Reader, two questions before you peruse further: Are you a dozen years of age or younger? And, where do you stand on Santa Claus?
If you answered yes to the first, and a solid “he’s the man” to the second, please put this down and never look back. But also? Kudos on your newspaper reading habit.
The large man in the red and white suit? He of the years-long refusal to shave? The one who promises to bring your dreams to life circa Dec. 25? He’s not, shall we say, real. But you know that. Or, at least, some of you do. Others staunchly refuse to surrender their belief in the man of the hour or, at least, the spirit of the season.
How old were you when you were first made aware of the Great Santa Claus Ruse? How was it revealed? Did you cry? Or did you shrug your shoulders and say, “Eh, so be it,” because something always seemed a little fishy about the big guy?
Posing these questions on social media revealed the often memorable day people were ushered from the sweet naivety of their preadolescence to the harsh reality of the real world.
• “I was a very late bloomer (like sixth grade.) I attribute this to my single mom always making Christmas so amazing (I mean, clearly my mom couldn’t afford all if it on her own...).” — Stephanie Meyer James
• “I was seven and my dad had gone into the bedroom and locked the door and told me not to come in. Of course, I then had to know what was going on so I looked under the door and saw him assembling a bike. Said electric blue bike was waiting for me Christmas morning from Santa.” — Kristy Webster Carlson
• “I had an older sister who made sure I never believed in Santa!” — Mark Arnest
• “I was a total believer until I was eight. Then I saw the same card in my mother’s card box that she sent me from Santa. I didn’t say a word. All my mother said was, “Oh, sorry love.” End of fantasy. Isn’t it funny how we still remember that?” — Susanna Kelland
• “Can’t recall how old I was when my mom told me Santa wasn’t real. But then she explained the ‘spirit’ behind the story. The spirit of giving. The spirit of faith in something you can’t physically see or touch. Faith in the mystery. Faith in the story. And I still believe in that.” — Tim Bergsten
• “Eight or nine years of age, the year Mom forgot about the price stickers. About a month after Christmas I saw a Sears price tag on a board game box that I knew Santa had brought to me. I then went searching for price stickers on a few other Santa items, and found them on those, as well. I put two and two together. Goodbye, Santa. But I really think Santa still lives within us all.” — Sean Patrick Anglum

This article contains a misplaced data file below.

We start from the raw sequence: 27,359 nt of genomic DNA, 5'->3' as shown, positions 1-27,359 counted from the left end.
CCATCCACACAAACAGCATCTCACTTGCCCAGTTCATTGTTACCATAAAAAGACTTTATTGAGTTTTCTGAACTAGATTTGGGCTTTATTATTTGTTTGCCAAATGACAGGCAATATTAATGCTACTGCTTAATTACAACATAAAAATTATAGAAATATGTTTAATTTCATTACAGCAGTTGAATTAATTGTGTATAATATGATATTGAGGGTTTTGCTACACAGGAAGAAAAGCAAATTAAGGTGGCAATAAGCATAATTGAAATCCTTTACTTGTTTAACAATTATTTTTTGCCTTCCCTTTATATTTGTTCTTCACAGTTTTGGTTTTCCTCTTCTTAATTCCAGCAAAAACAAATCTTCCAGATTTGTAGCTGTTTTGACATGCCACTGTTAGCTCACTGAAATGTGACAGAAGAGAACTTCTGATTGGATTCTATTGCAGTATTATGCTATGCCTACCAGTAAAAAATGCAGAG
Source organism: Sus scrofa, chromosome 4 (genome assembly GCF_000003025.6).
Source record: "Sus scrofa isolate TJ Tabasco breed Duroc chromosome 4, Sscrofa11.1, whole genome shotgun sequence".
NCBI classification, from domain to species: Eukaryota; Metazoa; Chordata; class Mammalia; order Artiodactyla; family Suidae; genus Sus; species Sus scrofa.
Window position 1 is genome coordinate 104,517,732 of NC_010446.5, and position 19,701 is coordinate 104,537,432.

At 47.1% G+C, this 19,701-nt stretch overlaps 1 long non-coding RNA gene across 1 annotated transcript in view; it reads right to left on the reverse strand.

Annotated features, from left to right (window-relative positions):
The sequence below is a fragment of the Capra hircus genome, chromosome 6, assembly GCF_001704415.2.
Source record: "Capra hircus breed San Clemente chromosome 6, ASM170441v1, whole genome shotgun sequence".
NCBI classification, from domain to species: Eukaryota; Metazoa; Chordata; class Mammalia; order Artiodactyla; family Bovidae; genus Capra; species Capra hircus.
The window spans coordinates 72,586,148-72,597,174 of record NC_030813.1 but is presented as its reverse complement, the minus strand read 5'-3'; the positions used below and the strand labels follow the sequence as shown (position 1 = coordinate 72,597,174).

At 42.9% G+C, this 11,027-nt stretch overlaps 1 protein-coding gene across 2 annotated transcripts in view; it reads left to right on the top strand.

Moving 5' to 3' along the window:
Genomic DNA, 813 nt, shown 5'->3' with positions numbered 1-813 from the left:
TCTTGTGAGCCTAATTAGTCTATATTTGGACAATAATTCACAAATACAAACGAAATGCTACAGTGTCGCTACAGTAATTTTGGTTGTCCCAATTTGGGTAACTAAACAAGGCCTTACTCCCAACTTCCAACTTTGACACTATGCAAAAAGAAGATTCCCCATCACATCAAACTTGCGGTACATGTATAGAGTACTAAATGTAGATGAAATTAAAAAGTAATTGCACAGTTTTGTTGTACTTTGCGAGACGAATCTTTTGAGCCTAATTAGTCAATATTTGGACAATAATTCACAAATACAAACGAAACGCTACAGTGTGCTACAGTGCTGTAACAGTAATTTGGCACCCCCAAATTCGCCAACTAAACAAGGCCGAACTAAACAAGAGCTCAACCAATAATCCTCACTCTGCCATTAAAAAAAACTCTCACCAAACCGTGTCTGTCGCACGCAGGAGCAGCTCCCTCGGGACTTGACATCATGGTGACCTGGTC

• “I was playing hide and seek with my brother after Christmas. I hid in a closet in the basement and found the box for the Barbie dream house I had gotten that Christmas. It had a price tag from Target and Santa makes his toys, so the jig was pretty much up. I was seven. So the next Christmas, I was in my parent’s room waiting for my brother to wake up and I asked my mom over and over. There really is no Santa, is there? She kept trying different answers, but knew I wasn’t buying it. She finally came out and said it and I bawled my eyes out, even though I already thought I knew. The finality of the news broke my heart. I still tell my kids that I believe in the magic of Santa.” — Anne Loecker Koster
• “I held out till about seven or eight. The neighbor kids kept asking me who Santa Claus was and I would say St. Nick. Then they would ask me who St. Nick was and I would say Santa Claus. That went on for a few days. But I do still believe in the Candy Bird. But that’s another story.” — Deb Komitor
• “I was raised in a religious cult (Jehovah’s Witnesses) that didn’t believe in Santa or Christmas so I grew up without that magic.” — Samantha Mierau
• “I don’t remember exactly how old I was, but probably at least 10. My little brother had been trying to tell me there was no Santa, that it was mom, probably for years. But the confirmation came when Santa brought me a bike for Christmas. The handle bars came off and I asked my mom if she knew how to put them back on. She said of course she did, she’s who assembled it in the first place. But, I thought it was from Santa.” — Katie Gwen O’Hare
• “I think I was ten. My dad was pissed off at me about something I did or didn’t do, and said, ‘Santa Claus isn’t bringing you anything this year! Because I’m Santa Claus, you little devil!’” — Don Goede
• I was eight. I was lurking at the top of the stairs on Christmas Eve when I heard my older (16-year-old) brother telling my dad he had the bike put together except for the handlebars.” — Laurel Campbell
• “I was in fourth grade. I saw two Strawberry Shortcake Sleeping bags in a room in the basement next to where my sister and I sometimes played. On Christmas morning, the sleeping bags were in big, red, plastic bags with snowflakes on them with a tag on them that said “From Santa.” Busted. The worst part is I wrecked it for my younger sister Steph, two years my junior. I still don’t think she has forgiven me.” — Jen Baumgardner Barnes
• “Some of my family members were always upfront about Santa not existing. Because I’m a contrarian, I spent a great deal of the Christmases of my single digit youth trying to prove them otherwise. When they couldn’t be convinced, I threw in the towel and conceded.” — Yves Sturdevant
Contact the writer: 636-0270